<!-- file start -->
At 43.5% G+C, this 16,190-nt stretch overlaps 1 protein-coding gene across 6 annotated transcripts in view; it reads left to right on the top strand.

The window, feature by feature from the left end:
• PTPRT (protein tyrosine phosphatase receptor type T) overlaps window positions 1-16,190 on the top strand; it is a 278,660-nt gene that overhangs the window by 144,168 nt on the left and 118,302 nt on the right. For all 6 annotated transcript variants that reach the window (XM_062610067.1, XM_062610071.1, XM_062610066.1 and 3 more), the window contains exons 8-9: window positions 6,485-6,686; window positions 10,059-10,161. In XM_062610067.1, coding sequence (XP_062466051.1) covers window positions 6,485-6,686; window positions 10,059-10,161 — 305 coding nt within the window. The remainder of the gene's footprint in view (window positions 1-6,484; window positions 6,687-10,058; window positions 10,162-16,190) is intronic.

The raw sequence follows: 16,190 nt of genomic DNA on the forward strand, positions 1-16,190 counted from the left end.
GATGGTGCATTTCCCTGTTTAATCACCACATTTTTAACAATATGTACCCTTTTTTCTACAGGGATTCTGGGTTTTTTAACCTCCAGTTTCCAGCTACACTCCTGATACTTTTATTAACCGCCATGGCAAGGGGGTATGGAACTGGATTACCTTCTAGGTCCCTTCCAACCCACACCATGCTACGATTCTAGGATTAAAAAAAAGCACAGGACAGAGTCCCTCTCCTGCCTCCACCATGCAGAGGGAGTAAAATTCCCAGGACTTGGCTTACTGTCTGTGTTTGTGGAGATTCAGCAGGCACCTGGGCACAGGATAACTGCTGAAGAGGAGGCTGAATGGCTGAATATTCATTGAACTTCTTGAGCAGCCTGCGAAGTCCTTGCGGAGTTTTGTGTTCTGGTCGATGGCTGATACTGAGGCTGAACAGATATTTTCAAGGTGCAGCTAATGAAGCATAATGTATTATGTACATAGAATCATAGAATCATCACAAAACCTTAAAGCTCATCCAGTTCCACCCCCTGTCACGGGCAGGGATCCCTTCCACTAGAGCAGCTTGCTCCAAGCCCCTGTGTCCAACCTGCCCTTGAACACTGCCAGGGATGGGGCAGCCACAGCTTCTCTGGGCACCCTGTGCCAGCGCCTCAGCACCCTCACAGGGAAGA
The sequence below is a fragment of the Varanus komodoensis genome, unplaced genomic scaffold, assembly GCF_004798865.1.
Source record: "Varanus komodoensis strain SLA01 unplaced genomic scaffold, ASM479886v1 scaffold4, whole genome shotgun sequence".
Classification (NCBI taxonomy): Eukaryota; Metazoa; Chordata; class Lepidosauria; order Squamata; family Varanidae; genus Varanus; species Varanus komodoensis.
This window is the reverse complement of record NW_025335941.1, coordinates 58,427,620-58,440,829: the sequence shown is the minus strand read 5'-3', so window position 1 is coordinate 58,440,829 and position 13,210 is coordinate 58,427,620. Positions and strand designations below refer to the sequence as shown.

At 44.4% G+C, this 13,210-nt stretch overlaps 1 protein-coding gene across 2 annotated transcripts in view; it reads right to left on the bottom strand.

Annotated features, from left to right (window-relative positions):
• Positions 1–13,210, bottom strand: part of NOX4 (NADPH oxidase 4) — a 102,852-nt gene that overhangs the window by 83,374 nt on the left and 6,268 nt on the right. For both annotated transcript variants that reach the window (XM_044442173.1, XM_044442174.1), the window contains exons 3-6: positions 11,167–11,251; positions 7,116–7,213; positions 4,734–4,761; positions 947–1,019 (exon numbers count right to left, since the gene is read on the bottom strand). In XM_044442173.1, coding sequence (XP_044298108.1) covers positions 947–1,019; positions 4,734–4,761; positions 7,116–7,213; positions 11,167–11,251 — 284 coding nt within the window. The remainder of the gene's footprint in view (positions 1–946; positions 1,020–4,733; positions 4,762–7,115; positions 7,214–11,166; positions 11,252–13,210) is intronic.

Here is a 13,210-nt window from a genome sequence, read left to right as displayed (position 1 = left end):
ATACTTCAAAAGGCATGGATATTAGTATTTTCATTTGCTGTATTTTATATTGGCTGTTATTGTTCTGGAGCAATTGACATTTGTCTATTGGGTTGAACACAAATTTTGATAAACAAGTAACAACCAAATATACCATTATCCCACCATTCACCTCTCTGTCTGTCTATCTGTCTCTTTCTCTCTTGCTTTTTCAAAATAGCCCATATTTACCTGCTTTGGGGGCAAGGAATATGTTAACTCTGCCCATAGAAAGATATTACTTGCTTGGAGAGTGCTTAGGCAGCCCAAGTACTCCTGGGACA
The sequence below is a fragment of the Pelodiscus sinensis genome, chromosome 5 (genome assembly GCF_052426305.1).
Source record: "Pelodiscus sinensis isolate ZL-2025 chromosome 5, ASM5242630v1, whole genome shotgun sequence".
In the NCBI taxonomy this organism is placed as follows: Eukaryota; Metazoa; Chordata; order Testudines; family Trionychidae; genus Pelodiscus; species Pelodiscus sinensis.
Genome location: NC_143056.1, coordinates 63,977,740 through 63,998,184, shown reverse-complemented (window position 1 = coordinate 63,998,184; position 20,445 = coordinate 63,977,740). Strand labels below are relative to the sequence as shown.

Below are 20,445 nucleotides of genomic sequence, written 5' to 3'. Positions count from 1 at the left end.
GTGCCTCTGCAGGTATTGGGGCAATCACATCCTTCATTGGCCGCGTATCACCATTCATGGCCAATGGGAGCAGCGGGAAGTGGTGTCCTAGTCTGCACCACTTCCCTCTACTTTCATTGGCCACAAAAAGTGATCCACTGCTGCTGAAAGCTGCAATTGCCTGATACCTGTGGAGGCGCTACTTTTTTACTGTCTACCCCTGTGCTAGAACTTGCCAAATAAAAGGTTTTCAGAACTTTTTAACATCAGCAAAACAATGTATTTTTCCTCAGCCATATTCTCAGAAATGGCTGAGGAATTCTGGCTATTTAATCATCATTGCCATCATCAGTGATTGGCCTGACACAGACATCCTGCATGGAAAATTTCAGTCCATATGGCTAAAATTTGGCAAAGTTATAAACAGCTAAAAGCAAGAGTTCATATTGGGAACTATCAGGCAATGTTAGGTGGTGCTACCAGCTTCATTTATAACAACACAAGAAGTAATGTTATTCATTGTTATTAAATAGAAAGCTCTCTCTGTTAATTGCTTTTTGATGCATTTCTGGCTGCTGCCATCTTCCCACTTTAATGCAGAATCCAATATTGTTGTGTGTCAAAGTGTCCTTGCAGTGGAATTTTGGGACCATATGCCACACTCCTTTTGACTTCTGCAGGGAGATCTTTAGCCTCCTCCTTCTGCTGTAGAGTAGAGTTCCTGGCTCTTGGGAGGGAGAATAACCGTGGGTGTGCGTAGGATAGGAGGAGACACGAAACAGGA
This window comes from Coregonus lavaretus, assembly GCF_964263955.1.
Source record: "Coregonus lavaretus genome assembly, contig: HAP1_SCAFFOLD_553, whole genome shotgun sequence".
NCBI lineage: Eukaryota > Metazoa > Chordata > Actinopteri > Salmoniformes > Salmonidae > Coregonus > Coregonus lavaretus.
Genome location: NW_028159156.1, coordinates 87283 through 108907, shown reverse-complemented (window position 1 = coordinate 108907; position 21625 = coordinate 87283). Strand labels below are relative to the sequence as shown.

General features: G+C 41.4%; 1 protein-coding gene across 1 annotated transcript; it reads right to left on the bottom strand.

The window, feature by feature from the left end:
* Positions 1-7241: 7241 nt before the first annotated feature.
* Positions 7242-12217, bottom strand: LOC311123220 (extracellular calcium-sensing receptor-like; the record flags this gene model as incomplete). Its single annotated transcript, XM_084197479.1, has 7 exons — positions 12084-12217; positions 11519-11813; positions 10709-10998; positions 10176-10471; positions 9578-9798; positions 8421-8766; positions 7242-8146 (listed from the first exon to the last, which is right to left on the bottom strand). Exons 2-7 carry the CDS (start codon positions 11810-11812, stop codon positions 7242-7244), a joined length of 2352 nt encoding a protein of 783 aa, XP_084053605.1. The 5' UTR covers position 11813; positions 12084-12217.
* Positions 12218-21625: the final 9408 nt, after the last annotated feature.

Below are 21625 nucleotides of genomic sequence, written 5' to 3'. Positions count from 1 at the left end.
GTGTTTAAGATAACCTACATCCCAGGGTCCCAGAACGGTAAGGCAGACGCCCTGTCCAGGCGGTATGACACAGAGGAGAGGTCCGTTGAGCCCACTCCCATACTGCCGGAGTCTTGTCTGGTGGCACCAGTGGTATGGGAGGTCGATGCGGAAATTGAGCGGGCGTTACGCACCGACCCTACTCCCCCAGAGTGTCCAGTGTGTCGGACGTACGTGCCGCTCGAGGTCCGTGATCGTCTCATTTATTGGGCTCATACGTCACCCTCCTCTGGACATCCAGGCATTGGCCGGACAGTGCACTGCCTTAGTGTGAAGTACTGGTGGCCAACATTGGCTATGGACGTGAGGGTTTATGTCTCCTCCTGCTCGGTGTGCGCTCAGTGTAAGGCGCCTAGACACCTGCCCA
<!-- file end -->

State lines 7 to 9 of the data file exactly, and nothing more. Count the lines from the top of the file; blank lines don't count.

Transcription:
Source record: "Varanus komodoensis strain SLA01 unplaced genomic scaffold, ASM479886v1 scaffold4, whole genome shotgun sequence".
Classification (NCBI taxonomy): Eukaryota; Metazoa; Chordata; class Lepidosauria; order Squamata; family Varanidae; genus Varanus; species Varanus komodoensis.
This window is the reverse complement of record NW_025335941.1, coordinates 58,427,620-58,440,829: the sequence shown is the minus strand read 5'-3', so window position 1 is coordinate 58,440,829 and position 13,210 is coordinate 58,427,620. Positions and strand designations below refer to the sequence as shown.